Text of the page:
After a decade of extensive testing at sea by MBARI researchers, the long-range autonomous vehicle (LRAUV) is now available to a global market thanks to a commercial licensing agreement with Saab, Inc.
The LRAUV is an innovative robot developed by MBARI engineers to meet the growing demand for technology that can safely and efficiently explore, map, and monitor ocean health.
The LRAUV, which will be available commercially as the Saab Tethys, is an innovative, field-ready autonomous robot that can be launched from a ship or from shore.
An ultra-low power transit mode enables shore-based operations with a range of more than 1,000 kilometers (620 miles). The MBARI team developed this technology as a scalable solution to ocean-based data collection.
MBARI’s fleet of 10 LRAUVs has more than 40,000 hours of sea time, including operations with most of the standard AUV payloads, as well as MBARI’s custom payloads that include environmental DNA (eDNA) sampling, plankton imaging, scientific echosounders, and more.
This robust platform has demonstrated some remarkable mission capabilities, from sampling the genetic fingerprints of marine life to monitoring harmful algal blooms in the Great Lakes to detecting and mapping oil spills.
Under its Autonomous and Undersea Systems Division, Saab will transition the MBARI LRAUV to commercial production offering this product for global sales for the oceanographic research, commercial, and military markets.
About two meters (6.6 feet) long, 30 centimeters (12 inches) in diameter, and weighing 110 kilograms (242.5 pounds), the LRAUV is easy for small teams to operate anywhere in the world.
Its unique low-power transit mode and over-the-horizon, internet-based remote control allow users to launch the vehicles from shore and conduct sophisticated missions at remote locations, without a ship.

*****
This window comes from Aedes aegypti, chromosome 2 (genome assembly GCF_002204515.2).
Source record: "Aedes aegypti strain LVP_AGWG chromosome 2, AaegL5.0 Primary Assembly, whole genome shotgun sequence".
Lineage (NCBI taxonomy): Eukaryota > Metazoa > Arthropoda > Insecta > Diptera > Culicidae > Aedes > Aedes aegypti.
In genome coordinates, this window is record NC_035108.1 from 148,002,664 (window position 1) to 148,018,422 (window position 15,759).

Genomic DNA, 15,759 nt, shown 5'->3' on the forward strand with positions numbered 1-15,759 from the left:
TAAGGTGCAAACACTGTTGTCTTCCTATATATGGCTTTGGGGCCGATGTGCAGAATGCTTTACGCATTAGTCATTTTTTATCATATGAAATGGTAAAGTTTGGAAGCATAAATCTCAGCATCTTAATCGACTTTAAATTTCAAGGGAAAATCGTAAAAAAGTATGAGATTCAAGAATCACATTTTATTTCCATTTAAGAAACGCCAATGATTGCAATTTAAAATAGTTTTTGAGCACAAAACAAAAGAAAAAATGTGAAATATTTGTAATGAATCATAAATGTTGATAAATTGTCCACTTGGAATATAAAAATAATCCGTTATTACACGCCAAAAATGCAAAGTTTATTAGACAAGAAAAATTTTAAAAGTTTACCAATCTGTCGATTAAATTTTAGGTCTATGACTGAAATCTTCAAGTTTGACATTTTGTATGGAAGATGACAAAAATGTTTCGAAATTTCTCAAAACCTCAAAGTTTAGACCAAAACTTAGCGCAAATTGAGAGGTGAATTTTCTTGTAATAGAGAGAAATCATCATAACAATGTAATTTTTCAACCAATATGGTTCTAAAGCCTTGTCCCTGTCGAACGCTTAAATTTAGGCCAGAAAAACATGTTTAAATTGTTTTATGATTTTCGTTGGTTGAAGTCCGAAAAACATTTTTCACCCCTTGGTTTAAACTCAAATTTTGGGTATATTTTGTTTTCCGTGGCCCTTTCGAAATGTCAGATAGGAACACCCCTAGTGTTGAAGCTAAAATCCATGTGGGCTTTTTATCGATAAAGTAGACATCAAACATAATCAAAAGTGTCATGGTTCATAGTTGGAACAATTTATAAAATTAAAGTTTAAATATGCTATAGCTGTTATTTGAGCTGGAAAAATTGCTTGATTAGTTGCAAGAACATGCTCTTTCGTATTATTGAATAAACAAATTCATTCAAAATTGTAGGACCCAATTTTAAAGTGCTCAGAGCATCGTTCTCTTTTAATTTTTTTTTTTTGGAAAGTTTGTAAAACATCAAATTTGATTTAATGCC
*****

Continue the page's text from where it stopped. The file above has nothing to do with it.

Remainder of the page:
The LRAUV offers more than 40,000 operational hours offshore and can dive to depths as great as 1,500 meters (4,900 feet).
It is capable of larger, more powerful payloads and can operate in higher currents than oceanographic buoyancy-driven gliders.
The LRAUV can be outfitted with a variety of payloads, including microbial sampling, bioluminescence, active bio-acoustic imaging, water sampling, plankton imaging, and multibeam mapping.
Understanding the ocean’s complex physical and biological processes requires robust observing systems. MBARI engineers envision a future where robotic platforms can monitor ocean health 24 hours a day, 365 days a year.
Licensing the LRAUV technology to Saab, Inc. for commercial production brings the company closer to this vision for an autonomous future for ocean exploration.
“MBARI is one of the few places where a team of engineers and scientists can work together, for more than 10 years, to develop a completely new ocean robot from the ground up. We’re thrilled to now have help from Saab, Inc. to manufacture this unique platform for our peers in ocean science and adapt it for many new applications,” said MBARI Senior Mechanical Engineer Brett Hobson, who leads the LRAUV Team.
“The ocean is at a critical crossroads and we urgently need to grow our ability to autonomously collect physical, chemical, and biological data about the largest living space on our planet,” said MBARI President and CEO Chris Scholin. “Our partnership with Saab, Inc. will make MBARI’s marine technology broadly accessible and offer an important pathway to quickly scale global ocean observing efforts.”